Is it possible the the unreported thread, thread_1, is involved?

JimDempseyAtTheCove:
If you post your messaging routines something may stand out.

I did not write any messaging routines. The only parallel code I added was the OMP PARALLEL DO statement and the corresponding OMP END PARALLEL DO statement. How would I go about getting the at the message passinginformation?

jimdempseyatthecove
Black Belt
110 Views

I would guess that you wrote or have access to the source of

subroutine propagate (body(B))
and
subroutine check_for_event_transition (body(B))

My guess is the WHILE loop calling those subroutines is not exiting by the threads NOT processing the last body (body 1). And that their checking for event transition is causing delays in execution of body 1.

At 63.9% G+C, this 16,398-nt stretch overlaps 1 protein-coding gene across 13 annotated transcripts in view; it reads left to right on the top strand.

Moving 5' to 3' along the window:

Alternately body 1 computation time (as written) requires as much processing time as observed. In this case, at the end, there is nothing for the other threads to do. This is why you see only one processor active. What you need to examine is if you are using a critical section or mutex or other sychronizing object in a manner such that the 3 threads that have completed are not in a tight loop issuing "Are we done yet?", "Are we done yet?", "Are we done yet?", "Are we done yet?", "Are we done yet?", ... and which is interfereing with the execution of the last body (body 1).

I suggest placing a test and break point when you return the prior to last body (body 12?). Then see what the threads are doing. Note, you can make use of the Debug | Windows | Threads and then Freeze all threads except for the one you wish to examine. Rotate your examination, check each call stack. If you are in a system call, the call stack might be meaningless but you might be able to step out until you get back to Fortran code.

The additional thread is a monitoring thread. It should not interfere with the execution of your code.

Jim Dempsey